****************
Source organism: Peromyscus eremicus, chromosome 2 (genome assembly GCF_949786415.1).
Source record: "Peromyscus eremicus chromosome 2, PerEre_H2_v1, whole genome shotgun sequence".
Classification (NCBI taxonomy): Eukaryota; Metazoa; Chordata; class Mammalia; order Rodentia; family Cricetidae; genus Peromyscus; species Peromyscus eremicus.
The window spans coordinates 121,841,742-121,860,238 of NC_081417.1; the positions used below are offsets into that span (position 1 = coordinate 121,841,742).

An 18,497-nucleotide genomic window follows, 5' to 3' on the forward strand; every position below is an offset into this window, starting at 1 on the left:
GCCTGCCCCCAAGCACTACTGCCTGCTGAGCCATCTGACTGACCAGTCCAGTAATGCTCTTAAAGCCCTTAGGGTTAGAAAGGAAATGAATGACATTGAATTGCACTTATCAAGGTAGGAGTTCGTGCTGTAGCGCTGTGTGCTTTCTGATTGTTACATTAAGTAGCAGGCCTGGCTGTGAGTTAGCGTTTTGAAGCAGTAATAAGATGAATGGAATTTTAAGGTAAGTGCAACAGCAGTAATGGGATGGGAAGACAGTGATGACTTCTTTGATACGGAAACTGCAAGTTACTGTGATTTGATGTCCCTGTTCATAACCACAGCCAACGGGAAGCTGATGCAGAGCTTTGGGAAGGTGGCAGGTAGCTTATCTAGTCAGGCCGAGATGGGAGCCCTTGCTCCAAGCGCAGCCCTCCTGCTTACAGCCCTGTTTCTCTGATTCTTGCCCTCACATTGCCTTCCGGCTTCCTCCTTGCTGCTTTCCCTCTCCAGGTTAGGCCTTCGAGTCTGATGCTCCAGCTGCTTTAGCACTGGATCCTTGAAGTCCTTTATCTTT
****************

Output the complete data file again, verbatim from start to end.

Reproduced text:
Source organism: Peromyscus eremicus, chromosome 2 (genome assembly GCF_949786415.1).
Source record: "Peromyscus eremicus chromosome 2, PerEre_H2_v1, whole genome shotgun sequence".
Classification (NCBI taxonomy): Eukaryota; Metazoa; Chordata; class Mammalia; order Rodentia; family Cricetidae; genus Peromyscus; species Peromyscus eremicus.
The window spans coordinates 121,841,742-121,860,238 of NC_081417.1; the positions used below are offsets into that span (position 1 = coordinate 121,841,742).

An 18,497-nucleotide genomic window follows, 5' to 3' on the forward strand; every position below is an offset into this window, starting at 1 on the left:
GCCTGCCCCCAAGCACTACTGCCTGCTGAGCCATCTGACTGACCAGTCCAGTAATGCTCTTAAAGCCCTTAGGGTTAGAAAGGAAATGAATGACATTGAATTGCACTTATCAAGGTAGGAGTTCGTGCTGTAGCGCTGTGTGCTTTCTGATTGTTACATTAAGTAGCAGGCCTGGCTGTGAGTTAGCGTTTTGAAGCAGTAATAAGATGAATGGAATTTTAAGGTAAGTGCAACAGCAGTAATGGGATGGGAAGACAGTGATGACTTCTTTGATACGGAAACTGCAAGTTACTGTGATTTGATGTCCCTGTTCATAACCACAGCCAACGGGAAGCTGATGCAGAGCTTTGGGAAGGTGGCAGGTAGCTTATCTAGTCAGGCCGAGATGGGAGCCCTTGCTCCAAGCGCAGCCCTCCTGCTTACAGCCCTGTTTCTCTGATTCTTGCCCTCACATTGCCTTCCGGCTTCCTCCTTGCTGCTTTCCCTCTCCAGGTTAGGCCTTCGAGTCTGATGCTCCAGCTGCTTTAGCACTGGATCCTTGAAGTCCTTTATCTTT